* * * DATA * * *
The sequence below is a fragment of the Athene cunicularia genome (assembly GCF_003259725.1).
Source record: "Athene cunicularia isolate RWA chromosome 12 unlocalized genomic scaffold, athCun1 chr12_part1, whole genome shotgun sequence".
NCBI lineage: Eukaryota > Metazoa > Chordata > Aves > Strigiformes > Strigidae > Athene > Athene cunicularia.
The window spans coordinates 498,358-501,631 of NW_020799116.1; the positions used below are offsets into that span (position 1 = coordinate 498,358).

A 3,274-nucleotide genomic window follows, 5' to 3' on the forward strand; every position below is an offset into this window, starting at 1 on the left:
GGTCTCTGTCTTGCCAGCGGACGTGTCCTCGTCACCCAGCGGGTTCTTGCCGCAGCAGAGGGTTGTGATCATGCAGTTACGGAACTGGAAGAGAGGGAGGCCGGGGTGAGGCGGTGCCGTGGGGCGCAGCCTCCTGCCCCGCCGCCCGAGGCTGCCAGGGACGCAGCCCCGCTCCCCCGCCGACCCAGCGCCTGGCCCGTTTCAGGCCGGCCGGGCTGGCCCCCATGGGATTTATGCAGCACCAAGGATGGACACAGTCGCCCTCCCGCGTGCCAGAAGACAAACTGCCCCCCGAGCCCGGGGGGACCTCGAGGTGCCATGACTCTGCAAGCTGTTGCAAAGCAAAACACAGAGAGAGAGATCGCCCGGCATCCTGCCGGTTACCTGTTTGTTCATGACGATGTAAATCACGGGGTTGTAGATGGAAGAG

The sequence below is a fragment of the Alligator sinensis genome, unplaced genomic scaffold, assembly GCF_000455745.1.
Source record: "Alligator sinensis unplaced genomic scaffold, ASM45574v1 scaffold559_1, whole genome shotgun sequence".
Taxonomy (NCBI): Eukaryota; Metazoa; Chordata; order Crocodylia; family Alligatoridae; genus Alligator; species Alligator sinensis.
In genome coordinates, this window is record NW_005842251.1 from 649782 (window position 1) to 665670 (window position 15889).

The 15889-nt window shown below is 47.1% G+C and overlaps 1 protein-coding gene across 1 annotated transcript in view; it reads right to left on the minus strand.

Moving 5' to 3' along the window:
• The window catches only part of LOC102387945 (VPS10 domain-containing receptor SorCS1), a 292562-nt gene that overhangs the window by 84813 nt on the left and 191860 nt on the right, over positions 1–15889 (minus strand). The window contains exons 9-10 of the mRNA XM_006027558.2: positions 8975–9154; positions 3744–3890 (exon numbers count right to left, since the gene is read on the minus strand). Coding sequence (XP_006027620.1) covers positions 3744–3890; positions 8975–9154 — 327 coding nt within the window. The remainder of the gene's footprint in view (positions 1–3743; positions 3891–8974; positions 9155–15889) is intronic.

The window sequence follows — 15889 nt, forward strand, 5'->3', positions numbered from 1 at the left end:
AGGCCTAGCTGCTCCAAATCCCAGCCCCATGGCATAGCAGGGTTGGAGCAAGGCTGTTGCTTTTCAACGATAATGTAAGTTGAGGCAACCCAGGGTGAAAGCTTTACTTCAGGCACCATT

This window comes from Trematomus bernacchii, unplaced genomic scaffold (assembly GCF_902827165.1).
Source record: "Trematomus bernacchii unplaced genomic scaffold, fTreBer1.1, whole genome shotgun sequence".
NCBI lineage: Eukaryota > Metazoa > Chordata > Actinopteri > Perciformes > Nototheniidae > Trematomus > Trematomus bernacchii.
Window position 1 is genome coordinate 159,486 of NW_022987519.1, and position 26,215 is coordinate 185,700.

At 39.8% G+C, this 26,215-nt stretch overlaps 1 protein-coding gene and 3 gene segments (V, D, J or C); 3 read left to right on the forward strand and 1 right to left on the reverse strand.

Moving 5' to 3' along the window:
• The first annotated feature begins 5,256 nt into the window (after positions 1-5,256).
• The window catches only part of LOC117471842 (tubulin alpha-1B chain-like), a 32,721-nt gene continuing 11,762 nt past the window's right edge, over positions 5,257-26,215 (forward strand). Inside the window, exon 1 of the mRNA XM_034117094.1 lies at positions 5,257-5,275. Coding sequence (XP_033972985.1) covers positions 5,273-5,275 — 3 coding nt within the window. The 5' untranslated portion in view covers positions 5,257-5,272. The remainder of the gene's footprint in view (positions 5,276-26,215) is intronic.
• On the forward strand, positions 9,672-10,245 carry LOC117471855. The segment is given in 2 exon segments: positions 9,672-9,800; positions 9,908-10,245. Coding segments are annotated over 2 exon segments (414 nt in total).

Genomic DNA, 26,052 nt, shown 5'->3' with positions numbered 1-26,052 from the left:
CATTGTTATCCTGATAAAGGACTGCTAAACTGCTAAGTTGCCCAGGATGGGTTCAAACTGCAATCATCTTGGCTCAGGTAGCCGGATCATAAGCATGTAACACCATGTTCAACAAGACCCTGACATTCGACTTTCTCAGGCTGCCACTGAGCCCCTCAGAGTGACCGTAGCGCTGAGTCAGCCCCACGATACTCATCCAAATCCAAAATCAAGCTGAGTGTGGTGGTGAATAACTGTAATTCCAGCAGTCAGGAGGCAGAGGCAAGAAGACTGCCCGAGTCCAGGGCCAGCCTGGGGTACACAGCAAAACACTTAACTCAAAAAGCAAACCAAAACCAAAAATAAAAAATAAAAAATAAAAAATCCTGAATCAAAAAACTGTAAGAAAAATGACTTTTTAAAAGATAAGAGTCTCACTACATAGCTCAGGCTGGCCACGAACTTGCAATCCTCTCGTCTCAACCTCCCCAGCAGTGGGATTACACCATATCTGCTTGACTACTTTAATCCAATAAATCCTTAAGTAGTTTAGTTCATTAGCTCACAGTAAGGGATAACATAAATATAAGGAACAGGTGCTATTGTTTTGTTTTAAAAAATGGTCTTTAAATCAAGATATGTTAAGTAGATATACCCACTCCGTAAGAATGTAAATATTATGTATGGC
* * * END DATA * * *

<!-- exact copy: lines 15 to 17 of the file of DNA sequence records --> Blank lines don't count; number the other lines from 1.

AGGCCTAGCTGCTCCAAATCCCAGCCCCATGGCATAGCAGGGTTGGAGCAAGGCTGTTGCTTTTCAACGATAATGTAAGTTGAGGCAACCCAGGGTGAAAGCTTTACTTCAGGCACCATT

This window comes from Trematomus bernacchii, unplaced genomic scaffold (assembly GCF_902827165.1).
Source record: "Trematomus bernacchii unplaced genomic scaffold, fTreBer1.1, whole genome shotgun sequence".